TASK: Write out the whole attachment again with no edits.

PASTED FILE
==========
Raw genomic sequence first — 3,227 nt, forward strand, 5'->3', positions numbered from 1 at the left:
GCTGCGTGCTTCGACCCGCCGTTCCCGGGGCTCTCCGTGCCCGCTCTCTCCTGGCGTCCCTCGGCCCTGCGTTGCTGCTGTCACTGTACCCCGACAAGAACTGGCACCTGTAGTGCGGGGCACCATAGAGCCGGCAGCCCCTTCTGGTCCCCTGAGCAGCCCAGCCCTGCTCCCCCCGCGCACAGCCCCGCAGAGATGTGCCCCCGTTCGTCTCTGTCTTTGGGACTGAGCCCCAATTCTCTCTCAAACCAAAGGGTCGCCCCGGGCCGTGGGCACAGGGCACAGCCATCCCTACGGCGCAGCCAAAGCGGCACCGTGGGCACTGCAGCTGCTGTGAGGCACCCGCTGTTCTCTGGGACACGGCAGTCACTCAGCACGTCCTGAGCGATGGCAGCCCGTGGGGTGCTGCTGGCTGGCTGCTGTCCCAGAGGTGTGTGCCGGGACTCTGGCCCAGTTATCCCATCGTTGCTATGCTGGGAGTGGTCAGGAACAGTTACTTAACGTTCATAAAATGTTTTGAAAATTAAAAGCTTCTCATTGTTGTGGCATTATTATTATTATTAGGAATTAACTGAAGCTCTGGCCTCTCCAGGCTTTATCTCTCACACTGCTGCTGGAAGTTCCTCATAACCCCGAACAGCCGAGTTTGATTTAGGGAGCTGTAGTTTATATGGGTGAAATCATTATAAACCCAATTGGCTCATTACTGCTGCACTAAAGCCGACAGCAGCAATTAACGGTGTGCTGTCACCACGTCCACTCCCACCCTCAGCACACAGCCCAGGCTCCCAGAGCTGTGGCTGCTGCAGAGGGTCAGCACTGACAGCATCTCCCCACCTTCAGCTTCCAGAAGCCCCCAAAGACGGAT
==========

Raw genomic sequence first — 3,227 nt, forward strand, 5'->3', positions numbered from 1 at the left:
GCTGCGTGCTTCGACCCGCCGTTCCCGGGGCTCTCCGTGCCCGCTCTCTCCTGGCGTCCCTCGGCCCTGCGTTGCTGCTGTCACTGTACCCCGACAAGAACTGGCACCTGTAGTGCGGGGCACCATAGAGCCGGCAGCCCCTTCTGGTCCCCTGAGCAGCCCAGCCCTGCTCCCCCCGCGCACAGCCCCGCAGAGATGTGCCCCCGTTCGTCTCTGTCTTTGGGACTGAGCCCCAATTCTCTCTCAAACCAAAGGGTCGCCCCGGGCCGTGGGCACAGGGCACAGCCATCCCTACGGCGCAGCCAAAGCGGCACCGTGGGCACTGCAGCTGCTGTGAGGCACCCGCTGTTCTCTGGGACACGGCAGTCACTCAGCACGTCCTGAGCGATGGCAGCCCGTGGGGTGCTGCTGGCTGGCTGCTGTCCCAGAGGTGTGTGCCGGGACTCTGGCCCAGTTATCCCATCGTTGCTATGCTGGGAGTGGTCAGGAACAGTTACTTAACGTTCATAAAATGTTTTGAAAATTAAAAGCTTCTCATTGTTGTGGCATTATTATTATTATTAGGAATTAACTGAAGCTCTGGCCTCTCCAGGCTTTATCTCTCACACTGCTGCTGGAAGTTCCTCATAACCCCGAACAGCCGAGTTTGATTTAGGGAGCTGTAGTTTATATGGGTGAAATCATTATAAACCCAATTGGCTCATTACTGCTGCACTAAAGCCGACAGCAGCAATTAACGGTGTGCTGTCACCACGTCCACTCCCACCCTCAGCACACAGCCCAGGCTCCCAGAGCTGTGGCTGCTGCAGAGGGTCAGCACTGACAGCATCTCCCCACCTTCAGCTTCCAGAAGCCCCCAAAGACGGAT